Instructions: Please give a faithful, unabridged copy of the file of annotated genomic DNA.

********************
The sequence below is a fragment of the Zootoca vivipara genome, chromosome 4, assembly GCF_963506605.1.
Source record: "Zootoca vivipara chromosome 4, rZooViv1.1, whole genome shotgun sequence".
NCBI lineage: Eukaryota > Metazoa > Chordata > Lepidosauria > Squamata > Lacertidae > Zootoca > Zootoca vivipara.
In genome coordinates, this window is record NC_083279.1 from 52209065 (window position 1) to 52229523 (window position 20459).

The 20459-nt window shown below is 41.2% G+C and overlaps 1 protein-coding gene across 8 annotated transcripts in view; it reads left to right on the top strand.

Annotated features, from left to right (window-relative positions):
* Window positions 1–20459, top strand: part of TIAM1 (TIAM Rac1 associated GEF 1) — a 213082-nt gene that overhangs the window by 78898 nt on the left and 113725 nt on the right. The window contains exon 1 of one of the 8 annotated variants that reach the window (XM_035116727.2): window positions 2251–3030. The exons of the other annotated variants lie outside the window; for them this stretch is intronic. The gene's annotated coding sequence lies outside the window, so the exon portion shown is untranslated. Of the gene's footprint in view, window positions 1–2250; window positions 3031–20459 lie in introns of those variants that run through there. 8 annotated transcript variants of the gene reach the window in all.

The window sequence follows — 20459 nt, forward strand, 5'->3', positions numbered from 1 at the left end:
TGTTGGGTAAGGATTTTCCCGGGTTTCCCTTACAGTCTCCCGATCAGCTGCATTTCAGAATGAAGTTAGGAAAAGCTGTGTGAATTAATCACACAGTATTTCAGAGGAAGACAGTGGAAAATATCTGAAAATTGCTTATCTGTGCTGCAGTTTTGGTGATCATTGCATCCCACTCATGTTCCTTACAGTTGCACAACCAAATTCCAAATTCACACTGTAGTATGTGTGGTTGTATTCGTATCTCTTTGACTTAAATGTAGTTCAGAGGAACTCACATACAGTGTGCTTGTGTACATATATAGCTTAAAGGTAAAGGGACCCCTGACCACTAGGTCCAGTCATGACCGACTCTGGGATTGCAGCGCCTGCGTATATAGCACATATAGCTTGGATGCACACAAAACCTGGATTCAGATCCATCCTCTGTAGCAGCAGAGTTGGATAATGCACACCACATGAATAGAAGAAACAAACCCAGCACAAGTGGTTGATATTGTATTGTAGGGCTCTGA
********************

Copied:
The sequence below is a fragment of the Zootoca vivipara genome, chromosome 4, assembly GCF_963506605.1.
Source record: "Zootoca vivipara chromosome 4, rZooViv1.1, whole genome shotgun sequence".
NCBI lineage: Eukaryota > Metazoa > Chordata > Lepidosauria > Squamata > Lacertidae > Zootoca > Zootoca vivipara.
In genome coordinates, this window is record NC_083279.1 from 52209065 (window position 1) to 52229523 (window position 20459).

The 20459-nt window shown below is 41.2% G+C and overlaps 1 protein-coding gene across 8 annotated transcripts in view; it reads left to right on the top strand.

Annotated features, from left to right (window-relative positions):
* Window positions 1–20459, top strand: part of TIAM1 (TIAM Rac1 associated GEF 1) — a 213082-nt gene that overhangs the window by 78898 nt on the left and 113725 nt on the right. The window contains exon 1 of one of the 8 annotated variants that reach the window (XM_035116727.2): window positions 2251–3030. The exons of the other annotated variants lie outside the window; for them this stretch is intronic. The gene's annotated coding sequence lies outside the window, so the exon portion shown is untranslated. Of the gene's footprint in view, window positions 1–2250; window positions 3031–20459 lie in introns of those variants that run through there. 8 annotated transcript variants of the gene reach the window in all.

The window sequence follows — 20459 nt, forward strand, 5'->3', positions numbered from 1 at the left end:
TGTTGGGTAAGGATTTTCCCGGGTTTCCCTTACAGTCTCCCGATCAGCTGCATTTCAGAATGAAGTTAGGAAAAGCTGTGTGAATTAATCACACAGTATTTCAGAGGAAGACAGTGGAAAATATCTGAAAATTGCTTATCTGTGCTGCAGTTTTGGTGATCATTGCATCCCACTCATGTTCCTTACAGTTGCACAACCAAATTCCAAATTCACACTGTAGTATGTGTGGTTGTATTCGTATCTCTTTGACTTAAATGTAGTTCAGAGGAACTCACATACAGTGTGCTTGTGTACATATATAGCTTAAAGGTAAAGGGACCCCTGACCACTAGGTCCAGTCATGACCGACTCTGGGATTGCAGCGCCTGCGTATATAGCACATATAGCTTGGATGCACACAAAACCTGGATTCAGATCCATCCTCTGTAGCAGCAGAGTTGGATAATGCACACCACATGAATAGAAGAAACAAACCCAGCACAAGTGGTTGATATTGTATTGTAGGGCTCTGA